Oklahoma Bankruptcy Law


  • The laws that affect someone involved in a bankruptcy in Oklahoma are going to be a mixture of Federal Law and Oklahoma Statute.
  • Bankruptcy is a legally declared inability or impairment of ability of an individual or organization to pay its creditors. Creditors may file a bankruptcy petition against a debtor ("involuntary bankruptcy") in an effort to recoup a portion of what they are owed or initiate a restructuring. In the majority of cases, however, bankruptcy is initiated by the debtor (a "voluntary bankruptcy" that is filed by the insolvent individual or organization).
  • Bankruptcy in the United States is a matter placed under Federal jurisdiction by the United States Constitution (in Article 1, Section 8, Clause 4), which allows Congress to enact "uniform laws on the subject of bankruptcies throughout the United States." The Congress has enacted statute law governing bankruptcy, primarily in the form of the Bankruptcy Code, located at Title 11 of the United States Code. Federal law is amplified by state law in some places where Federal law fails to speak or expressly defers to state law.
  • While bankruptcy cases are always filed in United States Bankruptcy Court (an adjunct to the U.S. District Courts), bankruptcy cases, particularly with respect to the validity of claims and exemptions, are often dependent upon State law. State law therefore plays a major role in many bankruptcy cases, and it is often not possible to generalize bankruptcy law across state lines.
  • Generally, a debtor declares bankruptcy to obtain relief from debt, and this is accomplished either through a discharge of the debt or through a restructuring of the debt. Generally, when a debtor files a voluntary petition, his or her bankruptcy case commences.
  • There are six types of bankruptcy under the Bankruptcy Code, located at Title 11 of the United States Code:
    • Chapter 7: basic liquidation for individuals and businesses; also known as straight bankruptcy; it is the simplest and quickest form of bankruptcy available
    • Chapter 9: municipal bankruptcy; a federal mechanism for the resolution of municipal debts
    • Chapter 11: rehabilitation or reorganization, used primarily by business debtors, but sometimes by individuals with substantial debts and assets; known as corporate bankruptcy, it is a form of corporate financial reorganization which typically allows companies to continue to function while they follow debt repayment plans
    • Chapter 12: rehabilitation for family farmers and fishermen;
    • Chapter 13: rehabilitation with a payment plan for individuals with a regular source of income; enables individuals with regular income to develop a plan to repay all or part of their debts; also known as Wage Earner Bankruptcy
    • Chapter 15: ancillary and other international cases; provides a mechanism for dealing with bankruptcy debtors and helps foreign debtors to clear debts.
  • The most common types of personal bankruptcy for individuals are Chapter 7 and Chapter 13. As much as 65% of all U.S. consumer bankruptcy filings are Chapter 7 cases.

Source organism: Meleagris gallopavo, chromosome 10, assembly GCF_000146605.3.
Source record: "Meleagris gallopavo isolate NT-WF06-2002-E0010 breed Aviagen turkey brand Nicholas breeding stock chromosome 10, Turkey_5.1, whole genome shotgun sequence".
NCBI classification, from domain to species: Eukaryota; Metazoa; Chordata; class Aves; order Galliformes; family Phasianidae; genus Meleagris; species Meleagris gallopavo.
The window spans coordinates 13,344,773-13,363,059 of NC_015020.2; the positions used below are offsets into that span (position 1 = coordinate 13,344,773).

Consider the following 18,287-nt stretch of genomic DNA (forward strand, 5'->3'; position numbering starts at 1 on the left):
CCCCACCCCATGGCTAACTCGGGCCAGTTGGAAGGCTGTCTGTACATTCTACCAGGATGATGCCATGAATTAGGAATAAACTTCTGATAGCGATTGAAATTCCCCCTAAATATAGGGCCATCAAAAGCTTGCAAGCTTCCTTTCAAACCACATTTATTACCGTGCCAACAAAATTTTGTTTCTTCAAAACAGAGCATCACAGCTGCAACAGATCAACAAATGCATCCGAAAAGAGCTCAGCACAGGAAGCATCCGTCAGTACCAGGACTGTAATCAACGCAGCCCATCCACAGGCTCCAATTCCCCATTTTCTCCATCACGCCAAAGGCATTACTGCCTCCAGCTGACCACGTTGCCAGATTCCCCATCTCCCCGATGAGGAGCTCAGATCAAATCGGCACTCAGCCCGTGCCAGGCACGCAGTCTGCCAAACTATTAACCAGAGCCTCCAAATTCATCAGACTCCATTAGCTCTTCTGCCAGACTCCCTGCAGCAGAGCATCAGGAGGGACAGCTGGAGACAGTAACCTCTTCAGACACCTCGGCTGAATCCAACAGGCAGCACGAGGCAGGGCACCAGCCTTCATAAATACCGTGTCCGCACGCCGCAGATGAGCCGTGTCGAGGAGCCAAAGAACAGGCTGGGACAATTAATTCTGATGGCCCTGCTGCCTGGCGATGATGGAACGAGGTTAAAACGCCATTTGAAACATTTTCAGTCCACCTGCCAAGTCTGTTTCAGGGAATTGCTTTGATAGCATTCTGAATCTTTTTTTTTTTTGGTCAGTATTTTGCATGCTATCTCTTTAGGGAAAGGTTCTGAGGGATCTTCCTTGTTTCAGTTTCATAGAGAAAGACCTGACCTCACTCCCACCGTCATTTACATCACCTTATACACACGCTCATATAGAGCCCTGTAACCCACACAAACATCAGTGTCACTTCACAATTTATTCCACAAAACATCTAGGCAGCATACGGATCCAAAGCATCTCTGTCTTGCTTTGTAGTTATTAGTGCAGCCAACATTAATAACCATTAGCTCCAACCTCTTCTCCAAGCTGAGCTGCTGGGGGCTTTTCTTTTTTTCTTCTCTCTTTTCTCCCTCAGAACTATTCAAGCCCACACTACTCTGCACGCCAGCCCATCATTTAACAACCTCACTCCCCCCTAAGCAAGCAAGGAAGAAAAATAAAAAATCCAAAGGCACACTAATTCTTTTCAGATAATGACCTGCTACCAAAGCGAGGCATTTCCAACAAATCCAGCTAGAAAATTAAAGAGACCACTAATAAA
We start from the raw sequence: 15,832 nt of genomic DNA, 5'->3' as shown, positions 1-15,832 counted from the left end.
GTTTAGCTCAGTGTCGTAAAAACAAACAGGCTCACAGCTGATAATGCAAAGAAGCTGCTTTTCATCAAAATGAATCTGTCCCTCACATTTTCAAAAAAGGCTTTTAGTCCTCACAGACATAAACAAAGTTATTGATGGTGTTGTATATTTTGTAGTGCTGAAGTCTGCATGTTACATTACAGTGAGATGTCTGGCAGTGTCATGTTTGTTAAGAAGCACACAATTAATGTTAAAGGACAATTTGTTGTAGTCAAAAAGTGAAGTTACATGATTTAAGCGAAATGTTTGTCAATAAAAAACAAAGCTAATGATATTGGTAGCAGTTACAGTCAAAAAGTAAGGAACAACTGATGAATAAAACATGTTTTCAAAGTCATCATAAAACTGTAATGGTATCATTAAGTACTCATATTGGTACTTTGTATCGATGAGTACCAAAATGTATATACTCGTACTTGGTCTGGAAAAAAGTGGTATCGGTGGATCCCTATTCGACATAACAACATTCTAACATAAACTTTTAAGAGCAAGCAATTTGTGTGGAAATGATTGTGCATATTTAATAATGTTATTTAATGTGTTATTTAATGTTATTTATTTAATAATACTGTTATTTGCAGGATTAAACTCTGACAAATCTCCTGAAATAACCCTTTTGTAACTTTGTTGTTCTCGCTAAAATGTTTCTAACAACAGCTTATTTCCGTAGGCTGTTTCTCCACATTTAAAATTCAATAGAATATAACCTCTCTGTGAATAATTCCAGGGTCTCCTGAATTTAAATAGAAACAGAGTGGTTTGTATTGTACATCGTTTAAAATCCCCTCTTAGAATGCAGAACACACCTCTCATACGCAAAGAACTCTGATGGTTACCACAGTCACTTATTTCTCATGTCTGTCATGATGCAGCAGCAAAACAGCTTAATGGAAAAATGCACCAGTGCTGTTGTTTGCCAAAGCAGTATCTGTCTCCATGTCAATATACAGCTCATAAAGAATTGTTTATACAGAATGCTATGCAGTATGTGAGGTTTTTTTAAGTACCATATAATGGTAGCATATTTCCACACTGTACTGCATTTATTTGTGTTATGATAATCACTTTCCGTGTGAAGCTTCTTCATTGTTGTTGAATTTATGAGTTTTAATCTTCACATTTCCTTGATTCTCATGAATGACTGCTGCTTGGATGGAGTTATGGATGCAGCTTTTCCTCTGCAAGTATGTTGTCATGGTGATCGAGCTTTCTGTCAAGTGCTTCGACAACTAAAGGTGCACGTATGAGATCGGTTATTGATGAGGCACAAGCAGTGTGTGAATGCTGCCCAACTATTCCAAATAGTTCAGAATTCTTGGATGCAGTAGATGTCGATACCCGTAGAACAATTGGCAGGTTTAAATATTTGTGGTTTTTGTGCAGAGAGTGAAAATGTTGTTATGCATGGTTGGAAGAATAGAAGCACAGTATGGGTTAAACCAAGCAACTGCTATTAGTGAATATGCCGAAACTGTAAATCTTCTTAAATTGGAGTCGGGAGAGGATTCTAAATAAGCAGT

• Congress enacted new bankruptcy laws effective Oct. 17, 2005. A number of media reports & creditors have left you believing that it was impossible to get relief from financial problems by filing bankruptcy.
  • The fact remains that chapter 7 and 13 bankruptcy is available to allow people in financial trouble to get a fresh start.
  • Chapter 7 takes away most debts.Chapter 7 allows you to retain automobiles or homes, providing you maintain your payments and keep them current.Recent taxes are not eliminated. Government Guaranteed Student Loans are not eliminated.Only in some extreme and special hardship circumstances will student loans discharge.Most other debts are eliminated or discharged with a chapter 7 bankruptcy.
  • Chapter 13 also eliminates most debts as a chapter 7, but a chapter 13 requires a monthly payment to court for a period of 36-60 months.
  • Chapter 13 is required for higher income families. If the families income is above the median income the family will probably be required to file a chapter 13.

...................... (figures updated 02-01-07 per lastest IRS guidelines)

.........................Family size ...................................Median Income
..............................1 ...................................................$34,072
..............................2 ...................................................$43,327
..............................3................................................... $48,423
..............................4................................................... $54,854
..............................5................................................... $61,154
..............................add $6,300 for each additional family member
  • Those who file a chapter 13, and are above the median income will be required to make monthly payments to the court for 60 months to pay a portion of the unsecured debt owing. The payments are based upon your monthly income. Those who file a chapter 13 and are below the median income will also be required to make monthly payments to the court, but may be a payment plan that runs for 36-60 months.
  • Chapter 13 can also be used to retain a home, if a family is behind in payments, or to pay delinquent personal taxes.
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This page (Bankruptcy in Oklahoma) was first created by admin on Apr 7, 2010 2:40 pm and to date has been edited 12 times, with the last edit made by sfazeli on May 11, 2010 9:13 pm.

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